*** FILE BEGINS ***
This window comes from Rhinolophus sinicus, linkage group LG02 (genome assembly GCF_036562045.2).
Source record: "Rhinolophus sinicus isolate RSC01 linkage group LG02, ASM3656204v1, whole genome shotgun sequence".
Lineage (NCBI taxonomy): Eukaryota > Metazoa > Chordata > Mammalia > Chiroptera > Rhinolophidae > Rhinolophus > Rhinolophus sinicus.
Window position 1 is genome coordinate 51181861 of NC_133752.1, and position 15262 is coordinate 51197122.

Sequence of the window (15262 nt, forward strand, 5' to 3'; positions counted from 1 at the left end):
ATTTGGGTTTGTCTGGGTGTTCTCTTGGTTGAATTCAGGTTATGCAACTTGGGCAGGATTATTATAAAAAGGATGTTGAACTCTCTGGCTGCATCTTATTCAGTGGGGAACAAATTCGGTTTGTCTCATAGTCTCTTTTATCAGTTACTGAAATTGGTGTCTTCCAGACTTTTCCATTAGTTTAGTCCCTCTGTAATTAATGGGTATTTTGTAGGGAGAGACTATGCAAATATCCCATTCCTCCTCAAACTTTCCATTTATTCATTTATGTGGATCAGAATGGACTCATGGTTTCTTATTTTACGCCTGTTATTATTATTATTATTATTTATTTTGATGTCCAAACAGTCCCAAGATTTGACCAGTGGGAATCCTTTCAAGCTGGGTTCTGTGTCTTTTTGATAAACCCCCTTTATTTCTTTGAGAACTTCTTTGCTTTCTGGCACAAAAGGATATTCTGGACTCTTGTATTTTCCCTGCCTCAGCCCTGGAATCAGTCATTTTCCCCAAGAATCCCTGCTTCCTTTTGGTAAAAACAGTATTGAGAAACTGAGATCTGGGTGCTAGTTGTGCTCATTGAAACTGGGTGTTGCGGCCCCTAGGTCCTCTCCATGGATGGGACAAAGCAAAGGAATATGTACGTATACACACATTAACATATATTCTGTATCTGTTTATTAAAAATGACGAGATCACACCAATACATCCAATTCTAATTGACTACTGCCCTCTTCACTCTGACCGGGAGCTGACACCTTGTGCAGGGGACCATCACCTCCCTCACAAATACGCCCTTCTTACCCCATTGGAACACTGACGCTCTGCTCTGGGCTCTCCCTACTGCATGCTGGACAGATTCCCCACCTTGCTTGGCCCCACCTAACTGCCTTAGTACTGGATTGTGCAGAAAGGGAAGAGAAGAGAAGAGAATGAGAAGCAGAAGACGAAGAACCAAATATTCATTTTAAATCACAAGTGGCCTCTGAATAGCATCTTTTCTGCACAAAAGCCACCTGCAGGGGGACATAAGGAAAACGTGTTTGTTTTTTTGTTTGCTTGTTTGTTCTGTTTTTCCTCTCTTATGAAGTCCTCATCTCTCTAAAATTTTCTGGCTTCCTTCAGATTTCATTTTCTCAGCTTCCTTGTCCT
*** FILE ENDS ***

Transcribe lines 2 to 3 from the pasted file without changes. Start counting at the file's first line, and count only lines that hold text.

Source record: "Rhinolophus sinicus isolate RSC01 linkage group LG02, ASM3656204v1, whole genome shotgun sequence".
Lineage (NCBI taxonomy): Eukaryota > Metazoa > Chordata > Mammalia > Chiroptera > Rhinolophidae > Rhinolophus > Rhinolophus sinicus.